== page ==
Good advertising, for example, attracted 68 people to a snow tubing trip in March – it was designed for 30 people.
“That’s a good problem to have,” Baker said.
Bembry said Black people tend to trust community members who are planning and leading events, such as Black People Who Hike or Outdoor Afro. These groups can help people learn how to get outdoors, a significant barrier when first starting out, Bembry said. People seem to be more comfortable initially going outdoors in large groups with 10 or more people, he said.
“You’d be surprised about how many people in multiple communities around this country don’t know how to set up a tent,” Bembry said. “These are simple learning lessons that a lot of people are uncomfortable with and just need to learn.”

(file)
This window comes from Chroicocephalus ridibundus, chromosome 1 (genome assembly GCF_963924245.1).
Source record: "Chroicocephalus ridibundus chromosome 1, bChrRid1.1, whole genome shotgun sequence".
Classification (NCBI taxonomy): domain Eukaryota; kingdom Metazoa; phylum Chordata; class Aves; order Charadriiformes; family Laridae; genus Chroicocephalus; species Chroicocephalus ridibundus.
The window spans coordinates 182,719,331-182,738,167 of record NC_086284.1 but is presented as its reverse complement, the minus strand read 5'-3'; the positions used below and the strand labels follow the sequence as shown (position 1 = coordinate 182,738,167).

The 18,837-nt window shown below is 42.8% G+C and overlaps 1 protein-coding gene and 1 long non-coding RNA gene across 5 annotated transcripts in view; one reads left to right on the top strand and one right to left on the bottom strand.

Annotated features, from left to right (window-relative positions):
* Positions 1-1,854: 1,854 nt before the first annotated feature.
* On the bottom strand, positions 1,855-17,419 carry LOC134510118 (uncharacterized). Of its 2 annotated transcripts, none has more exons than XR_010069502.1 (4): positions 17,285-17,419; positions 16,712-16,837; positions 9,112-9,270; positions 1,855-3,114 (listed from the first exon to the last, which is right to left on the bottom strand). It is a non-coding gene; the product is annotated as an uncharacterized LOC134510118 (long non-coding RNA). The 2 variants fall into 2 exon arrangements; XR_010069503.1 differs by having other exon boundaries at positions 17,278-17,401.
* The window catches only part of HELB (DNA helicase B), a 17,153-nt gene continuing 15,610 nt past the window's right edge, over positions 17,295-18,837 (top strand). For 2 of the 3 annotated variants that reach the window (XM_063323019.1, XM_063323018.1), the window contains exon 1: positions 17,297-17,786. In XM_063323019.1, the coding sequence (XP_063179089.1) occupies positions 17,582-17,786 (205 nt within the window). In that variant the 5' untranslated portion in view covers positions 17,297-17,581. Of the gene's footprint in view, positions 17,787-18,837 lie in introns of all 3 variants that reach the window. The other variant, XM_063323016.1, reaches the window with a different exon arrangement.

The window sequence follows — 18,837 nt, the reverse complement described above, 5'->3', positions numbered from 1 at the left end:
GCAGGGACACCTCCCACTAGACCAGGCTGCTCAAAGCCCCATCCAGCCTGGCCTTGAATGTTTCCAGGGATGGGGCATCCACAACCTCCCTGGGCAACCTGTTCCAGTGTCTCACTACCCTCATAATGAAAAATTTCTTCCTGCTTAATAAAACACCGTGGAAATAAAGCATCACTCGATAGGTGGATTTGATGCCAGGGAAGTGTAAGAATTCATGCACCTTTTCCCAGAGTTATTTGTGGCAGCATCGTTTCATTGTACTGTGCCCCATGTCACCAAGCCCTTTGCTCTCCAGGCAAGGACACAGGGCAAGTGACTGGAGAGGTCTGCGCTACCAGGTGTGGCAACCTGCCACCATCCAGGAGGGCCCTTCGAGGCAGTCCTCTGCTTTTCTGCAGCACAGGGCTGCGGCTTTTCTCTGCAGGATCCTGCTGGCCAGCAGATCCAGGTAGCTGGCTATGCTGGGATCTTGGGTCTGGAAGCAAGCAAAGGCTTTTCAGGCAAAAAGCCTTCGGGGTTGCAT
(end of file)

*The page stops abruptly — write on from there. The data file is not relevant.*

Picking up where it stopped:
A little bit of help from more experienced people can go a long way, he said.
Experienced community members also can help Black people overcome generations of what Bembry called historical trauma, which leads to a fear of nature, Bembry said. He said he still remembers his grandmother telling him not to go into the woods at night.
“A lot of folks are overcoming that fear,” he said. “It takes one, two, or three trips for folks to really get over that completely. The risk and reward function kicks in about the second or third trip.”
In addition, equipment costs can create a hardship for people first looking to head outdoors, Bembry said.
For example, he said, hiking boots can cost $200 to $300.
For her part, Commissioner Sophia Danenberg, the only Black member of the Washington State Parks and Recreation Commission, said it’s also hard to know where to buy equipment when first heading outdoors. She purchased her first outdoor equipment from Goodwill, including an external-framed backpack formerly used by the Boy Scouts.